Reinventing the Wheel. Literally.

A new Cambridge based startup, Superpedestrian, is reinventing the wheel. Literally.

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Not Google Glass

Atheer Labs, a startup that got off the ground using Indiegogo, is promising a Google Glass competitor that’s better than the original.

Mailbox Promises to Solve Your Email Problem

A new startup called Mailbox is promising to solve your email problem by letting you snooze some messages. An interesting email exchange regarding some of the UI choices they’ve made after the jump.

Me: Just started using it. One issue is that I sort all my Gmail with labels and those don’t appear in Mailbox meaning that a lot of junk is intertwined with important emails. So my suggestion would be to incorporate labels.

Mailbox: Hi Marat,

Thanks for your email!

As noted on our FAQ website (http://bit.ly/1bQNl8f), labels/folders are something we continue to consider how to best support.

At present, Mailbox implements and encourages a different form of email storage/filing than Gmail, iCloud, or Yahoo. We’ve found that encouraging people to minimize the use of labels has a huge benefit in terms of productivity, so our initial product only syncs labels inside of the [Mailbox] label (as seen on your Gmail, Yahoo, or iCloud web app).

For many users, relying on search and snoozes significantly reduces the need for labels and filing systems. We know this can be a challenging behavioral shift; we encourage you to try it.

We believe there are a couple of good use cases of folders (like clustering a bunch of messages that you need to tackle later at once) and a ton of bad ones (like ‘filing’ everything you’ve done and think you might want to reference someday).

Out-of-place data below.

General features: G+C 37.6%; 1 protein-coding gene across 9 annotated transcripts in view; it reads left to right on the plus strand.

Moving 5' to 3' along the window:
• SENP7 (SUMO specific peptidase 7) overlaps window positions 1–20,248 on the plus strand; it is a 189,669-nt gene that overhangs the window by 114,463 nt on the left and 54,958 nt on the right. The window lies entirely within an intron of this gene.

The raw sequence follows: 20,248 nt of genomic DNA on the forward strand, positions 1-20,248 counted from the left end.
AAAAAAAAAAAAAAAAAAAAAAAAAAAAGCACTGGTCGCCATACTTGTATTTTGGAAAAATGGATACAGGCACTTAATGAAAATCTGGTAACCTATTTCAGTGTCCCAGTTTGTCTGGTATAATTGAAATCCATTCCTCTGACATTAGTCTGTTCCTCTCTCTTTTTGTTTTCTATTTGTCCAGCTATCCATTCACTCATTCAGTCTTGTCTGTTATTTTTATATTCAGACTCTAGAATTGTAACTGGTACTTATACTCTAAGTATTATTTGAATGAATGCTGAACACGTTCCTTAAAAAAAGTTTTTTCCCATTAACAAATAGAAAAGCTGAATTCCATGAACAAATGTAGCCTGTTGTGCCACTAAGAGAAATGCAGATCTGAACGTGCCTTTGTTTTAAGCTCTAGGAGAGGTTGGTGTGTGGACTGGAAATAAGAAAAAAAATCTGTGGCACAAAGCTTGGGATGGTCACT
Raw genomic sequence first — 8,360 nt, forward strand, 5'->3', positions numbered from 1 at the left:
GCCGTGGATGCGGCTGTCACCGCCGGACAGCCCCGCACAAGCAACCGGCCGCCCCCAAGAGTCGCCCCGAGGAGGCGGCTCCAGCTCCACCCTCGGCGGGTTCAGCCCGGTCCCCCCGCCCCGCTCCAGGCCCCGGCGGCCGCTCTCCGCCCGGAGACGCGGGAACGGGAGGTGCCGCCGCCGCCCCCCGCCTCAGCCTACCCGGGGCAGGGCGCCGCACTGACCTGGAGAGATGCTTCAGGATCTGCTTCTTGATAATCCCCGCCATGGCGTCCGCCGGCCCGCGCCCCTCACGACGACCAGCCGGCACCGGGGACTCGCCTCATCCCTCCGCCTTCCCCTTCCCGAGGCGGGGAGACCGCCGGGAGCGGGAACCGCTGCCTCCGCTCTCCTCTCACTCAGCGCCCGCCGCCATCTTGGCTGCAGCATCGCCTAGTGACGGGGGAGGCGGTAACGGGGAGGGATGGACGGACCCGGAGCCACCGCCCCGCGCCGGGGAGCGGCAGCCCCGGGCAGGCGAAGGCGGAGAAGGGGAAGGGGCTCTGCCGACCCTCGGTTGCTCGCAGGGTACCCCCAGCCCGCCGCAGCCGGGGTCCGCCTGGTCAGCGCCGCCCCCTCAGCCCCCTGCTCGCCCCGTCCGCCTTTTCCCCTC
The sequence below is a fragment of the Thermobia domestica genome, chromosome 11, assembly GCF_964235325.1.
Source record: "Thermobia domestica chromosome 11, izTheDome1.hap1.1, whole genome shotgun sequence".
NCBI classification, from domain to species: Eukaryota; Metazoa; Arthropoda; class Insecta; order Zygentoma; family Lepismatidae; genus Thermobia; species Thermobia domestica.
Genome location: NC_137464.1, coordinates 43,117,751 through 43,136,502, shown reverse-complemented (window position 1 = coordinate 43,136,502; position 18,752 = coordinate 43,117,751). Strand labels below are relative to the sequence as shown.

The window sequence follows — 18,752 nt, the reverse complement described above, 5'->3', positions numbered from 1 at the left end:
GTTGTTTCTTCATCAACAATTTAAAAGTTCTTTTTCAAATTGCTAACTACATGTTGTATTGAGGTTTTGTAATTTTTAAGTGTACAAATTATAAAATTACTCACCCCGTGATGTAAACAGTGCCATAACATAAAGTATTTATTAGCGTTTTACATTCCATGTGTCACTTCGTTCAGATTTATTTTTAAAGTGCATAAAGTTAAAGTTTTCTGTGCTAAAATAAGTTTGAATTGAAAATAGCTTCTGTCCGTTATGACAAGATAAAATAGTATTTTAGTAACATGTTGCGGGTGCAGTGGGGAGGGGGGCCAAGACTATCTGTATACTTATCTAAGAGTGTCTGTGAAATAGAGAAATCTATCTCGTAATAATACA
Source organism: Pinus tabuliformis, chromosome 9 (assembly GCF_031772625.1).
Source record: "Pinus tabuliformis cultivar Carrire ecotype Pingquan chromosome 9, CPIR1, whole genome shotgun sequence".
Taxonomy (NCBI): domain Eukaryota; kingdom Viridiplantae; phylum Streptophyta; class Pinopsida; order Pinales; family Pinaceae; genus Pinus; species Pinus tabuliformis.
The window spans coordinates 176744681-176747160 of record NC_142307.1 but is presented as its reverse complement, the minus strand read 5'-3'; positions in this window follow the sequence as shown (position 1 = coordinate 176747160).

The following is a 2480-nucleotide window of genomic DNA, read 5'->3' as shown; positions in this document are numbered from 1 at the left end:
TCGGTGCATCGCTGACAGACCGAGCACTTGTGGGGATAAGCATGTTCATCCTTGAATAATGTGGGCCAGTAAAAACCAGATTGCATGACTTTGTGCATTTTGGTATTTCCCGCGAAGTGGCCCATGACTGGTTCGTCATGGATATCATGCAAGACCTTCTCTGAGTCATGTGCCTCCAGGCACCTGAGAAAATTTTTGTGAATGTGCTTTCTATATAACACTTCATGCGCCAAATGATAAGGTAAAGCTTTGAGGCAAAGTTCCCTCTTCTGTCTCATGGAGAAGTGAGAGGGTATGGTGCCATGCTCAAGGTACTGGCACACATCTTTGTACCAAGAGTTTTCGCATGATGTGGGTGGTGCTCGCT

If you’re interested, we’ve found the following blog informative regarding label use and tradeoffs (http://blog.jarederondu.com/mailbox-app-rethinking-labels).

All of that said, Mailbox is being designed to promote productive and transferrable behaviors across various platforms (e.g. Gmail, Exchange, iCloud, Yahoo) and clients (i.e. iOS, Android, desktop).

We understand behavior change can be difficult and we do appreciate your feedback. Mailbox is a constant work in progress, and user feedback will influence how it’s shaped.

Let me know if you have any other questions.

Thanks for using Mailbox!

Me: I understand your points, but I disagree. Let’s see if you understand mine. It isn’t about changing behavior. Most people, like me, simply get a lot of email that isn’t really important at all. I simply don’t want to have to sift through it all the time. I go and look at it once in a while when I have the time. I want to sift only through emails that are addressed directly to me by real people. I also have a system where all my emails go through my own server and get assigned labels like “personal”, “finances”, “shopping”, etc automatically because I actually use different email addresses. With Mailbox all of a sudden all that email that was nicely separated is now in one giant pile. That certainly doesn’t make me more efficient. Quite the opposite. All the junk I normally don’t even look at unless I want to now gets in my way.

This was pretty much the end of our conversation. They thanked me for the feedback and told me to feel free to suggest anything else.

What do you think? Has Mailbox solved the email problem for you or made it worse? For me personally the lack of labels became a non-starter, as it totally blows up the rather well oiled system I’ve been using for years.

I Can’t Wait for 1960!

While visiting the Museum of New York City came across this fascinating piece made in 1940. An idealistic look at what our urban infrastructure was supposed to look like just 20 years in the future, by 1960, as seen through the eyes of pre-World War II visionaries. It’s 2014 and we’ve still got a long, long way to go.